How many potential clients are put off by Citroën's reputation I wonder? Talking with a colleague who drives a Xantia, I asked her why she had chosen the car. "It's got an airbag, anti lock brakes and it's economical" was the reply. I asked her then about Citroën's image - she works in marketing - and she confirmed that prior to the Xantia she would never have considered a Citroën because they built that `primitive dustbin on wheels'. "What about the DS?" - "never heard of it" - so I showed her a picture - "oh, that car - was it a Citroën?"

Diurnal lights 

According to the Daily Telegraph, Brussels is considering imposing the fitting of Scandinavian style driving lights on all new vehicles sold in the European Union. This means that all new cars will be fitted with dim dip lights that cannot be extinguished while the engine is running. They are also contemplating a Directive which will compel all motorists to drive with their lights on, irrespective of weather conditions - the purpose of this being to ensure that owners of older cars are not unfairly exempted from the requirements. The excuse for this is safety. 

A conversation earlier this year with a French motoring journalist revealed that France was forced to abandon her yellow lights, yellow road markings and road signs with a yellow background on these self-same spurious safety grounds. This is the self same European Commission that agreed to lighting regulations that prevented the manufacture of vehicles with lights connected to the steering (the reason for the CX's fixed lights) and insisted that all the indicators on a car be the same colour. Once upon a time, most cars had white front indicators and amber or red ones at the rear. This meant that one could tell in which direction an overtaking vehicle was travelling. They have now "solved" the problem by insisting that the lights be switched on all the time.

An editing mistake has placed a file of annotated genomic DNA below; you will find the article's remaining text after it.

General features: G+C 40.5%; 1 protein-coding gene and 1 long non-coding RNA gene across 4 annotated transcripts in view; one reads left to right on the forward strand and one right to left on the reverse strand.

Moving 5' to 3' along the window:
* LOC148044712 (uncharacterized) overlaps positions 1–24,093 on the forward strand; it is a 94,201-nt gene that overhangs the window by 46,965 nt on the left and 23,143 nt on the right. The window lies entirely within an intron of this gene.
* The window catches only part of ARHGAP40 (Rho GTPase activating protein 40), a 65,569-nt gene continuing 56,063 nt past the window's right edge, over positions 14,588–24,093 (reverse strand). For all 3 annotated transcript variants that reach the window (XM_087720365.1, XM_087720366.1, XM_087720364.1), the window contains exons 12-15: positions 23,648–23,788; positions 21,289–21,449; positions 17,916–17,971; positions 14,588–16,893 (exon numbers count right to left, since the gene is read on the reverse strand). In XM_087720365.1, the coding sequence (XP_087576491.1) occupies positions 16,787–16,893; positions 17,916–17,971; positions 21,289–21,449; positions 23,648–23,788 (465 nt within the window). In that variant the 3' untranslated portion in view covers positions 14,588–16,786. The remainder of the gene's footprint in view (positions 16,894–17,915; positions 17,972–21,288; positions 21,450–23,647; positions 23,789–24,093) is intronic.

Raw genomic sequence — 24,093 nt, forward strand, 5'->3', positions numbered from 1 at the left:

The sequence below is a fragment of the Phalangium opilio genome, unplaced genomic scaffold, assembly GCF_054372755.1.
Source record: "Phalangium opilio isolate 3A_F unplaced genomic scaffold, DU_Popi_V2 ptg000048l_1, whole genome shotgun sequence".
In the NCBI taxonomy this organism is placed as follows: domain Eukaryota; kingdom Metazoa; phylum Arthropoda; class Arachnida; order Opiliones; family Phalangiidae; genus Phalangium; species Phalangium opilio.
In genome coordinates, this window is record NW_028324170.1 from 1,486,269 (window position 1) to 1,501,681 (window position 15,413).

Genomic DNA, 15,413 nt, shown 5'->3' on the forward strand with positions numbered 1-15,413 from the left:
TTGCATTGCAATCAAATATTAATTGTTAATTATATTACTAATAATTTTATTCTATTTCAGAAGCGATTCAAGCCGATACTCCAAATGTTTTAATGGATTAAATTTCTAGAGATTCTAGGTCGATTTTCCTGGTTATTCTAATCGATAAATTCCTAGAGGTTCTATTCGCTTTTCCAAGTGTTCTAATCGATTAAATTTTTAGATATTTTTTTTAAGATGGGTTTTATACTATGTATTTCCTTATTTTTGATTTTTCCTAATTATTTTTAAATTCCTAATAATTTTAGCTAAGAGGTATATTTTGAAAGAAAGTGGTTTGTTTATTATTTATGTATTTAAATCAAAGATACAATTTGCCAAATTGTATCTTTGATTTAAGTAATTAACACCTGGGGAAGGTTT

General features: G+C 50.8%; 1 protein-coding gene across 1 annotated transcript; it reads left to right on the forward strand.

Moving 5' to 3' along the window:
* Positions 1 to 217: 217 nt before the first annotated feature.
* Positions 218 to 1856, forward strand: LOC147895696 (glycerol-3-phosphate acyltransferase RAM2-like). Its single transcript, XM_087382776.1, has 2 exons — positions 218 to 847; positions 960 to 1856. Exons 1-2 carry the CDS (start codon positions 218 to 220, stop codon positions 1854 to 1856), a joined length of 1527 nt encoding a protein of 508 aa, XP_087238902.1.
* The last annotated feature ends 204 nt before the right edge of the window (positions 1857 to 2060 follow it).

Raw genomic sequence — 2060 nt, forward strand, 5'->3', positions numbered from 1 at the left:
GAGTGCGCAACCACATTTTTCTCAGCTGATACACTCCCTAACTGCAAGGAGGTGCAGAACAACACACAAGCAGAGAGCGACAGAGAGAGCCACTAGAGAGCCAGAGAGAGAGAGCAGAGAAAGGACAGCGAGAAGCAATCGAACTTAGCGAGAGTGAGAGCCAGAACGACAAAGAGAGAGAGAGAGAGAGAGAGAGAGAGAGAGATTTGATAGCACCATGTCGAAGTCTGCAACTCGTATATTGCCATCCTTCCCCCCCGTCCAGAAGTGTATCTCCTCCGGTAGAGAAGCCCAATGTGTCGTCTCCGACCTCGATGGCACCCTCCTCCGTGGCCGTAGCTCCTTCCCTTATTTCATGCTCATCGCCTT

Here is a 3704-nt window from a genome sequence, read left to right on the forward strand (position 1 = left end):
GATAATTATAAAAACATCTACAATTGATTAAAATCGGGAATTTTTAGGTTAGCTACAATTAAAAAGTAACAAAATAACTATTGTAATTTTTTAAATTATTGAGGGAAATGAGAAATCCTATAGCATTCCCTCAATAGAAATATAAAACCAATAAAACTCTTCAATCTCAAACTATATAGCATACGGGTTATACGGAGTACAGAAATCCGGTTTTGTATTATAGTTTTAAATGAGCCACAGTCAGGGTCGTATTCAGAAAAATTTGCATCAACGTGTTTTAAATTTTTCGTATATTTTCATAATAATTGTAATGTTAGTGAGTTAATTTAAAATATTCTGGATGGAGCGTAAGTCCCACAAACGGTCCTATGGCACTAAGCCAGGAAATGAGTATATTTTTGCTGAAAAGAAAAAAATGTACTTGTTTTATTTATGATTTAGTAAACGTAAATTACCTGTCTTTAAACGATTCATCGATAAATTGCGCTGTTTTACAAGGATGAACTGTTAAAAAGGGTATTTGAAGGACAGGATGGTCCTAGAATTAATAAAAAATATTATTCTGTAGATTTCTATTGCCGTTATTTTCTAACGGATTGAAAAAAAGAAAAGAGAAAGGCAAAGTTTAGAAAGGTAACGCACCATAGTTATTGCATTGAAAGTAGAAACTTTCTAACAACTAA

How long before the Commission decides that our atavistic habit of driving on the left is dangerous, I wonder? Still, were they to do so, presumably we could enjoy cars which are not adapted for use on the wrong side of the road.

© 1997 Julian Marsh 

This article was originally published in the Citroënian, the monthly magazine of the Citroën Car Club .